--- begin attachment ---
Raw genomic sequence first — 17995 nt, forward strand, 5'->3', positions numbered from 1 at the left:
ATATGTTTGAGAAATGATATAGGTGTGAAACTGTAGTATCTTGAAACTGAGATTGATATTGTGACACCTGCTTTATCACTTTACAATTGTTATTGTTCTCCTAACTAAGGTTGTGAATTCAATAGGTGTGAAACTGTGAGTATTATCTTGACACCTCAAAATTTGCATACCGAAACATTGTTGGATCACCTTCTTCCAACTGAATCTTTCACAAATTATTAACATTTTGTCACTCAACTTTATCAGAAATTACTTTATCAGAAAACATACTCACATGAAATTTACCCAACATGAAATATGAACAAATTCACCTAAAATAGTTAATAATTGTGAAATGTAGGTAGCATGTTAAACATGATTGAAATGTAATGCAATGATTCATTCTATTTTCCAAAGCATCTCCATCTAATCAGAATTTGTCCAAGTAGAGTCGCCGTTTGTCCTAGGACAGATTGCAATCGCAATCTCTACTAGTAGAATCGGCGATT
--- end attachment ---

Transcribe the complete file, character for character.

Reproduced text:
Raw genomic sequence first — 17995 nt, forward strand, 5'->3', positions numbered from 1 at the left:
ATATGTTTGAGAAATGATATAGGTGTGAAACTGTAGTATCTTGAAACTGAGATTGATATTGTGACACCTGCTTTATCACTTTACAATTGTTATTGTTCTCCTAACTAAGGTTGTGAATTCAATAGGTGTGAAACTGTGAGTATTATCTTGACACCTCAAAATTTGCATACCGAAACATTGTTGGATCACCTTCTTCCAACTGAATCTTTCACAAATTATTAACATTTTGTCACTCAACTTTATCAGAAATTACTTTATCAGAAAACATACTCACATGAAATTTACCCAACATGAAATATGAACAAATTCACCTAAAATAGTTAATAATTGTGAAATGTAGGTAGCATGTTAAACATGATTGAAATGTAATGCAATGATTCATTCTATTTTCCAAAGCATCTCCATCTAATCAGAATTTGTCCAAGTAGAGTCGCCGTTTGTCCTAGGACAGATTGCAATCGCAATCTCTACTAGTAGAATCGGCGATT